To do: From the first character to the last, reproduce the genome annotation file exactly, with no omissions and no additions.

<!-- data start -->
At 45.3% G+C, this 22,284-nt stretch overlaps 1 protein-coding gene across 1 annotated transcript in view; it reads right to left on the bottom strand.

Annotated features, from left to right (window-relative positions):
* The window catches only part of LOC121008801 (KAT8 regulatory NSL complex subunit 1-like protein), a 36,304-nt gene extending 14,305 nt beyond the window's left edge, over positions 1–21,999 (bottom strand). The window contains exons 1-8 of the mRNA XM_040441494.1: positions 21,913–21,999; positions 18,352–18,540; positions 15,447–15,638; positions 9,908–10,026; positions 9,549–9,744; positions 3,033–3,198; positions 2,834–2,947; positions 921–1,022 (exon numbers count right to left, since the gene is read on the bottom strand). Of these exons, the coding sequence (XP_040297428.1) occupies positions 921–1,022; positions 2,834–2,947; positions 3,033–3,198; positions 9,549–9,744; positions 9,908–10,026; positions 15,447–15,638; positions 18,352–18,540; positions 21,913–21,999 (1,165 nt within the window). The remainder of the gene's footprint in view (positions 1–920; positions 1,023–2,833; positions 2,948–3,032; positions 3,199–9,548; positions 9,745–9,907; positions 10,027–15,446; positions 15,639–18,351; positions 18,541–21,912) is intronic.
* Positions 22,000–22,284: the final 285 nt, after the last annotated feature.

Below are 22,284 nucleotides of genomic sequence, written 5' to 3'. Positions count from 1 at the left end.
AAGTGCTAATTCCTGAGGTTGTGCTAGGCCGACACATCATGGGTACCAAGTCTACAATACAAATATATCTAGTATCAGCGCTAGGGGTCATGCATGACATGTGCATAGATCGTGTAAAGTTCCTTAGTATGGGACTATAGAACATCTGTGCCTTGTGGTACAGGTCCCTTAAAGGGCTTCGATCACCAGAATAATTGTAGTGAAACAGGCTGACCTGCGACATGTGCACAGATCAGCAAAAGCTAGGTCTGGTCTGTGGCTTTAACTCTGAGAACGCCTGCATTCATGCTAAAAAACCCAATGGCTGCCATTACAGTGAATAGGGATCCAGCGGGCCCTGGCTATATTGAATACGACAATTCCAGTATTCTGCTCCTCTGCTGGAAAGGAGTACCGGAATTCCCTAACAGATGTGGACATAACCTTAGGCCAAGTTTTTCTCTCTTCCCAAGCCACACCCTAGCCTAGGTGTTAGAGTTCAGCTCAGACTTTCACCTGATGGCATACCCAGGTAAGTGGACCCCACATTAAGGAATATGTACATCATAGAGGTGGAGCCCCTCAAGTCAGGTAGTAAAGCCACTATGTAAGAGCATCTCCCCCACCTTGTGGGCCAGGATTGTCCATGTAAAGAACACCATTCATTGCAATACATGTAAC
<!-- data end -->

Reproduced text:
At 45.3% G+C, this 22,284-nt stretch overlaps 1 protein-coding gene across 1 annotated transcript in view; it reads right to left on the bottom strand.

Annotated features, from left to right (window-relative positions):
* The window catches only part of LOC121008801 (KAT8 regulatory NSL complex subunit 1-like protein), a 36,304-nt gene extending 14,305 nt beyond the window's left edge, over positions 1–21,999 (bottom strand). The window contains exons 1-8 of the mRNA XM_040441494.1: positions 21,913–21,999; positions 18,352–18,540; positions 15,447–15,638; positions 9,908–10,026; positions 9,549–9,744; positions 3,033–3,198; positions 2,834–2,947; positions 921–1,022 (exon numbers count right to left, since the gene is read on the bottom strand). Of these exons, the coding sequence (XP_040297428.1) occupies positions 921–1,022; positions 2,834–2,947; positions 3,033–3,198; positions 9,549–9,744; positions 9,908–10,026; positions 15,447–15,638; positions 18,352–18,540; positions 21,913–21,999 (1,165 nt within the window). The remainder of the gene's footprint in view (positions 1–920; positions 1,023–2,833; positions 2,948–3,032; positions 3,199–9,548; positions 9,745–9,907; positions 10,027–15,446; positions 15,639–18,351; positions 18,541–21,912) is intronic.
* Positions 22,000–22,284: the final 285 nt, after the last annotated feature.

Below are 22,284 nucleotides of genomic sequence, written 5' to 3'. Positions count from 1 at the left end.
AAGTGCTAATTCCTGAGGTTGTGCTAGGCCGACACATCATGGGTACCAAGTCTACAATACAAATATATCTAGTATCAGCGCTAGGGGTCATGCATGACATGTGCATAGATCGTGTAAAGTTCCTTAGTATGGGACTATAGAACATCTGTGCCTTGTGGTACAGGTCCCTTAAAGGGCTTCGATCACCAGAATAATTGTAGTGAAACAGGCTGACCTGCGACATGTGCACAGATCAGCAAAAGCTAGGTCTGGTCTGTGGCTTTAACTCTGAGAACGCCTGCATTCATGCTAAAAAACCCAATGGCTGCCATTACAGTGAATAGGGATCCAGCGGGCCCTGGCTATATTGAATACGACAATTCCAGTATTCTGCTCCTCTGCTGGAAAGGAGTACCGGAATTCCCTAACAGATGTGGACATAACCTTAGGCCAAGTTTTTCTCTCTTCCCAAGCCACACCCTAGCCTAGGTGTTAGAGTTCAGCTCAGACTTTCACCTGATGGCATACCCAGGTAAGTGGACCCCACATTAAGGAATATGTACATCATAGAGGTGGAGCCCCTCAAGTCAGGTAGTAAAGCCACTATGTAAGAGCATCTCCCCCACCTTGTGGGCCAGGATTGTCCATGTAAAGAACACCATTCATTGCAATACATGTAAC